Maid in America: an author’s tale

Writer Nuala Ní Chonchúir has struck a substantial deal in the US and Canada for her third novel about poet Emily Dickinson’s Irish maid. She tells The Irish Times about writing, motherhood and rural Ireland

Writer Nuala Ní Chonchúir with  sons Cúán (at back) and Finn at their home in Ballinasloe. Photograph: Joe O’Shaughnessy

Writer Nuala Ní Chonchúir with sons Cúán (at back) and Finn at their home in Ballinasloe. Photograph: Joe O’Shaughnessy


Q What’s the story behind the big deal?
I spent 18 months looking for the right agent until I met this fantastic Irish woman, Gráinne Fox, who was working in London and went to New York to work with Fletcher and Co. It turns out we both went to Scoil Chaitríona, Glasnevin. She’s an Irish woman who I can talk with properly and she rings me regularly with updates, which I used to think was unheard of.

Q Rumour has it that the film rights to ‘Miss Emily’ are in negotiation.
I probably shouldn’t say anything about that yet, but I have fun imagining who will play the roles. For Emily, Cate Blanchett has been mentioned and Sorcha Ronan seems a natural for the Irish maid.

Q How will you spend the money?
My second husband, Finbarr McLoughlin, and I live in Ballinasloe, east Galway, but we’d love to have a place in Dublin. I feel isolated in Ballinasloe, I’m not someone they’d have time for. It’s a small, conservative town. I had a son, Cúán 20 years ago with an older man I met while working at a hotel in Scotland and we were never together. Then I married John, who was from Ballinasloe, and he adopted Cúán. We parted after about seven years and I married Finbarr. We’ve stayed in Ballinasloe for the kids [Cúán, Finn (11) and Juno (4)] because they love it there.

Q Are you betraying your Gaelgoir background,
being published in the US and Canada as Nuala O’Connor?
Nuala O’Connor is my name. I grew up in Dublin, in old Palmerstown, in a workmans’ cottage on the Guinness estate, which was very rural. And from age four I went to a Gaelscoil. They gave me my Irish name and I love Irish. I have a degree and an MA in Irish. The presumption is that with an Irish name you are from the Gaeltacht and that you have certain attitudes. It’s annoying that people can’t pronounce the Irish version of my name. It’s a mental block.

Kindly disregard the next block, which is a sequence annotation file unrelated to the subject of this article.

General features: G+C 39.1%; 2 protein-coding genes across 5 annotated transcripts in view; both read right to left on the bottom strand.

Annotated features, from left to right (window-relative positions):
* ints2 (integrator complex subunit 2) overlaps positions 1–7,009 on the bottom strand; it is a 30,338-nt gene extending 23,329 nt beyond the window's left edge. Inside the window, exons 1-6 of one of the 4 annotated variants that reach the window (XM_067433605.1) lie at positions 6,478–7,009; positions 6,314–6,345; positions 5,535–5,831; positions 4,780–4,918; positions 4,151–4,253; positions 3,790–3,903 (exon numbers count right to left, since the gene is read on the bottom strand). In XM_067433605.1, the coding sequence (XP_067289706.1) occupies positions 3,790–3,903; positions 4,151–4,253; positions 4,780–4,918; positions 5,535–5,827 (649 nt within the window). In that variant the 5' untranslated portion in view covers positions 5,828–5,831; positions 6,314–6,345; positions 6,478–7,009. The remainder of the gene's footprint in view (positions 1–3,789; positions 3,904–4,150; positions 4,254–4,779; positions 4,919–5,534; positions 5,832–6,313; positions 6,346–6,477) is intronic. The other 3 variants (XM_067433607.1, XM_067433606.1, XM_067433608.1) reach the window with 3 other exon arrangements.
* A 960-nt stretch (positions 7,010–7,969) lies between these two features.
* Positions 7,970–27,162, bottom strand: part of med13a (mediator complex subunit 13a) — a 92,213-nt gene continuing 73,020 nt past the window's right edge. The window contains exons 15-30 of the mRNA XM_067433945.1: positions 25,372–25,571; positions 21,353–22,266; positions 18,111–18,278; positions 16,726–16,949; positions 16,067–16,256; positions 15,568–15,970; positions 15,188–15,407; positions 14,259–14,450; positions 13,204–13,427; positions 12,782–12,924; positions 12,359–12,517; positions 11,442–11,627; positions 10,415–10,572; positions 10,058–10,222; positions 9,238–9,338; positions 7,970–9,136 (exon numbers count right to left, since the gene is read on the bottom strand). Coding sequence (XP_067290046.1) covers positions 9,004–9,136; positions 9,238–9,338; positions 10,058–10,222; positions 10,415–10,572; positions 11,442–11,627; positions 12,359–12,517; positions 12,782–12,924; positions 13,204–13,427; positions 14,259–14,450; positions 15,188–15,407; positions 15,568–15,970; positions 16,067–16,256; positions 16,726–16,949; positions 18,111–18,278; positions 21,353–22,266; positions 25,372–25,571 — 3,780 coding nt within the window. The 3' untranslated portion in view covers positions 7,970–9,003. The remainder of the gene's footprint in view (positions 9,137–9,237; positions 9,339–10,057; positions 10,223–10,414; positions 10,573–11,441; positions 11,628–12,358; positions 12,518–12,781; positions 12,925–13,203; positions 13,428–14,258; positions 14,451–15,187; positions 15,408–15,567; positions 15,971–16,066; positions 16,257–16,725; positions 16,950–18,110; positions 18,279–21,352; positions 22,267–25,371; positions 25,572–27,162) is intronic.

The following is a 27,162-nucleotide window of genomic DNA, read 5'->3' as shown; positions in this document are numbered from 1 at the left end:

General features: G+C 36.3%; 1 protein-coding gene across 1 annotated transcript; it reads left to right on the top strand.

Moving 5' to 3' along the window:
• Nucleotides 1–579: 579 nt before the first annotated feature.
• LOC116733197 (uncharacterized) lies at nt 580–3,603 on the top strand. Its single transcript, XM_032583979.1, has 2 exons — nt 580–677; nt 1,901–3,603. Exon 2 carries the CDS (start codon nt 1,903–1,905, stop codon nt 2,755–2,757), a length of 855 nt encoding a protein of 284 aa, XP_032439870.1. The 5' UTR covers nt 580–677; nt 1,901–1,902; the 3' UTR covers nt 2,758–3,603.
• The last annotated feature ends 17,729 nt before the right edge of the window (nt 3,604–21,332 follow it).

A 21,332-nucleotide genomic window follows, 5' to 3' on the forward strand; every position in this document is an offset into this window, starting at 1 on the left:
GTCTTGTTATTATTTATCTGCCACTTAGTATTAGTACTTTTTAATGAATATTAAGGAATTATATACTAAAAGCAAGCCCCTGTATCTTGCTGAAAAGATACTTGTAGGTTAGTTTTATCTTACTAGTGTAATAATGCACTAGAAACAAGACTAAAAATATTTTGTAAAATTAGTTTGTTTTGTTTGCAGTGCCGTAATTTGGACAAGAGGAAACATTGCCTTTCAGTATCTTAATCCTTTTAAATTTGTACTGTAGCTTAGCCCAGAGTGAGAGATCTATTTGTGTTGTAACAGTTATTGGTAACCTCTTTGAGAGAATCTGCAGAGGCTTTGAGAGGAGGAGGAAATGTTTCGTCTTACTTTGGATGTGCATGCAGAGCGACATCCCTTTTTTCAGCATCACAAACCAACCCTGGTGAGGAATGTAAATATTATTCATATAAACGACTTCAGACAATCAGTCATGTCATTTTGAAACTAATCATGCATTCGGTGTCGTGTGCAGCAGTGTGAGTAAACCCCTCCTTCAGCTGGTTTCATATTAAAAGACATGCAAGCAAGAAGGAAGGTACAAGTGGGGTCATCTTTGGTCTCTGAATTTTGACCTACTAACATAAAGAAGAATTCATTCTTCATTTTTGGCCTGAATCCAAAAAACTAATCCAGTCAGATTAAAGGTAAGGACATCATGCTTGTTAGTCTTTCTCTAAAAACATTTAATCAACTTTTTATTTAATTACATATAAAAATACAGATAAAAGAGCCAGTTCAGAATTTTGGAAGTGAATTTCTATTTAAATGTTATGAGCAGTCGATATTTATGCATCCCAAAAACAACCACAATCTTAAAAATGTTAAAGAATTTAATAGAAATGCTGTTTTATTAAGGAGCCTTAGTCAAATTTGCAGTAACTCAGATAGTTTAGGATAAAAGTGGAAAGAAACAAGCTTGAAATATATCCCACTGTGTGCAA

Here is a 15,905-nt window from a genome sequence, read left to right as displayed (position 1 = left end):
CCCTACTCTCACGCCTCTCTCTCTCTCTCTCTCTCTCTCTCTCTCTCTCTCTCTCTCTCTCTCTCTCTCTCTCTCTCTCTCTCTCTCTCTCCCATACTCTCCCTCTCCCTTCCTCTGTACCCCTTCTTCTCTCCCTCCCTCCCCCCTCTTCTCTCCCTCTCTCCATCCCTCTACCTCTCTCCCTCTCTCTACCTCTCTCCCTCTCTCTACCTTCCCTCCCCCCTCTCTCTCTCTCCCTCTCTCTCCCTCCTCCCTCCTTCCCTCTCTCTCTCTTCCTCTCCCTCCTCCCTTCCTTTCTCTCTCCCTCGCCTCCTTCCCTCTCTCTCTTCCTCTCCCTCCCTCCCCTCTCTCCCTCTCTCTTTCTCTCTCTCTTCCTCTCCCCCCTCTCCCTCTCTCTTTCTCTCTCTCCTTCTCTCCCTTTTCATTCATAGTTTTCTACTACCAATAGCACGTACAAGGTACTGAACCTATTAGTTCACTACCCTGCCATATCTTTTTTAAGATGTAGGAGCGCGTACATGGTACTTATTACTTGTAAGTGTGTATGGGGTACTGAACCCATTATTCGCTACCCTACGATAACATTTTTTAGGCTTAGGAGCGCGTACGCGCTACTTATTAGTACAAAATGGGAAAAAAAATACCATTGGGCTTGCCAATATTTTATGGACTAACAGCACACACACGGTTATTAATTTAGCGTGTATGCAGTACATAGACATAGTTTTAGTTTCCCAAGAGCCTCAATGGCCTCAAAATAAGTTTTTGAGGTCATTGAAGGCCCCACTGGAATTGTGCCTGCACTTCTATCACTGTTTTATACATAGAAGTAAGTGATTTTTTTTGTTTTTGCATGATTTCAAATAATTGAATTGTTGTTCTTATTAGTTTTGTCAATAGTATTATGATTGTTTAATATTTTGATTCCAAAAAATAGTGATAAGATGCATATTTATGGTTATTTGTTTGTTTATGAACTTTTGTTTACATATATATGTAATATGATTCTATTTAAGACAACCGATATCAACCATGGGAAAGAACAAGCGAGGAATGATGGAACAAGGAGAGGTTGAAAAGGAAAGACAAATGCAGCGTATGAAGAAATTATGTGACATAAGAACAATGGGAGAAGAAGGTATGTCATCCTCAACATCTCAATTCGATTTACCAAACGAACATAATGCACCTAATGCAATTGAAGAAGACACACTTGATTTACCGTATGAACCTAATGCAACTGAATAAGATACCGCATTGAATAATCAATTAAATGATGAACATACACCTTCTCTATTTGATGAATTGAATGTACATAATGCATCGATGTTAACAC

Q You’re part of a lively writers’ network.
I like blogging. I don’t keep track, but there’s a fair bit of traffic. When you’re not surrounded by friends and family where you live, it’s a great support. And I’ve made good friends, other writers, through the internet. So when we meet up at festivals, it’s like we already know each other. I’m very introverted and shy so for me it’s ideal.

Q When your work is solitary, how important is it to stay positive?
I’m anxious. I can get very impatient and short with people. I think it’s PMS. I can’t explain it any other way because I have a really nice life – what I always wanted. I have a nice home and a nice husband and great kids. There’s nothing wrong but every so often I slump and get very nervous, very wound up.

Q How do other writers react to your success?
There’s jealousy. Some people have distanced themselves. I don’t know why. I’m very involved with my writers’ group, although I don’t show them my work; the first person to see it is the editor or the agent. I agree with Jack Heffron, who said, “The story you are writing is a secret.”

Q Your second novel, just published, ‘The Closet of Savage Mementos’, explores your experience at the age of 20, of becoming a single mother after having a summer fling with a New Zealand artist in Scotland.
Yes – I’ve been promoting my second novel while finishing the edits on my third! I’m glad I had my first child at 20, you could put your youth and energy into him.

When I was pregnant, I got counselling at the maternity hospital and my mother sent me to a crisis-pregnancy organisation. Nobody said it out loud, but through the counselling the impression I got was, “Give us your baby!” All of my friends had had abortions. I’m pro-choice but I couldn’t have an abortion. It made my friends uncomfortable. I always had my child with me and they’d say, “What’s that child doing here? Doesn’t he have to go to bed!”

Q What’s it like having your last child at 40?
I’m 44 and have a four-year-old, and I think having your first at this age would be exhausting. I notice that with other mothers who’ve had their first at 39 or 40 it’s all about the schedule and the nap. Whatever happened to letting the child fall sleep in your arms?

These older mothers want “me-time”, it’s like, “get that child off me!” I like having my kids around me.

Q Do you see differences in attitudes between female and male writers?
Women aren’t supposed to write “ugly characters”, which I’ve been accused of, and people want an uplifting experience from women’s books, while that’s not true for men. I’m a mentor in the creative writing programme at NUIG and I notice that when a man presents his writing he says “read this, it’s brilliant”and he totally believes that his writing is brilliant and that he is brilliant.

When a woman shows you her writing, she apologises for it and tells you everything that’s wrong with it. Women fall down early, when they have their first child or get a negative critique.

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